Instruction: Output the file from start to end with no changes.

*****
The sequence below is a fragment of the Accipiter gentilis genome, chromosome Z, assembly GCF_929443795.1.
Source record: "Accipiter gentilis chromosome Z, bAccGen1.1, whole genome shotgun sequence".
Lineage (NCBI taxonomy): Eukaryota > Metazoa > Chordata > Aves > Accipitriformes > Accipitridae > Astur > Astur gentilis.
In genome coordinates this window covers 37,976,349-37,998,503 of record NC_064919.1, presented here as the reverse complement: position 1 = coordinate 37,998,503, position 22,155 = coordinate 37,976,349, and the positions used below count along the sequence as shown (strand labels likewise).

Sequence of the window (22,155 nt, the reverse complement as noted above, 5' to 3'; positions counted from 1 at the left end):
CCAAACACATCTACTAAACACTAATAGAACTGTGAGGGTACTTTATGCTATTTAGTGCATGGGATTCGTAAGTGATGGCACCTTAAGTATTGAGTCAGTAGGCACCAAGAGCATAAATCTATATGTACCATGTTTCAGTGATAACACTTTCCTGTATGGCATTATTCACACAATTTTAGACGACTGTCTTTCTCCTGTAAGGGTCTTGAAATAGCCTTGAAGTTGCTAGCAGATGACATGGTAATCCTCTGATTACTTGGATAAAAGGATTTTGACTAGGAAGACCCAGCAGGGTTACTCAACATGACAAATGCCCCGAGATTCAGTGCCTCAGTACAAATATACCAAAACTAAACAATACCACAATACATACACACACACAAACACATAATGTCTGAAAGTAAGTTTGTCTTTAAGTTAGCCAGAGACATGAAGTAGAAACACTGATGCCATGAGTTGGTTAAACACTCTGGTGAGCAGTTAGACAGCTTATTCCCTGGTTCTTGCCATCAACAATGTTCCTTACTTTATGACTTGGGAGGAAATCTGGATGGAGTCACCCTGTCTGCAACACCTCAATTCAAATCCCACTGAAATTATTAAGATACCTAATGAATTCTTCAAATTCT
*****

The sequence below is a fragment of the Accipiter gentilis genome, chromosome Z, assembly GCF_929443795.1.
Source record: "Accipiter gentilis chromosome Z, bAccGen1.1, whole genome shotgun sequence".
Lineage (NCBI taxonomy): Eukaryota > Metazoa > Chordata > Aves > Accipitriformes > Accipitridae > Astur > Astur gentilis.
In genome coordinates this window covers 37,976,349-37,998,503 of record NC_064919.1, presented here as the reverse complement: position 1 = coordinate 37,998,503, position 22,155 = coordinate 37,976,349, and the positions used below count along the sequence as shown (strand labels likewise).

Sequence of the window (22,155 nt, the reverse complement as noted above, 5' to 3'; positions counted from 1 at the left end):
CCAAACACATCTACTAAACACTAATAGAACTGTGAGGGTACTTTATGCTATTTAGTGCATGGGATTCGTAAGTGATGGCACCTTAAGTATTGAGTCAGTAGGCACCAAGAGCATAAATCTATATGTACCATGTTTCAGTGATAACACTTTCCTGTATGGCATTATTCACACAATTTTAGACGACTGTCTTTCTCCTGTAAGGGTCTTGAAATAGCCTTGAAGTTGCTAGCAGATGACATGGTAATCCTCTGATTACTTGGATAAAAGGATTTTGACTAGGAAGACCCAGCAGGGTTACTCAACATGACAAATGCCCCGAGATTCAGTGCCTCAGTACAAATATACCAAAACTAAACAATACCACAATACATACACACACACAAACACATAATGTCTGAAAGTAAGTTTGTCTTTAAGTTAGCCAGAGACATGAAGTAGAAACACTGATGCCATGAGTTGGTTAAACACTCTGGTGAGCAGTTAGACAGCTTATTCCCTGGTTCTTGCCATCAACAATGTTCCTTACTTTATGACTTGGGAGGAAATCTGGATGGAGTCACCCTGTCTGCAACACCTCAATTCAAATCCCACTGAAATTATTAAGATACCTAATGAATTCTTCAAATTCT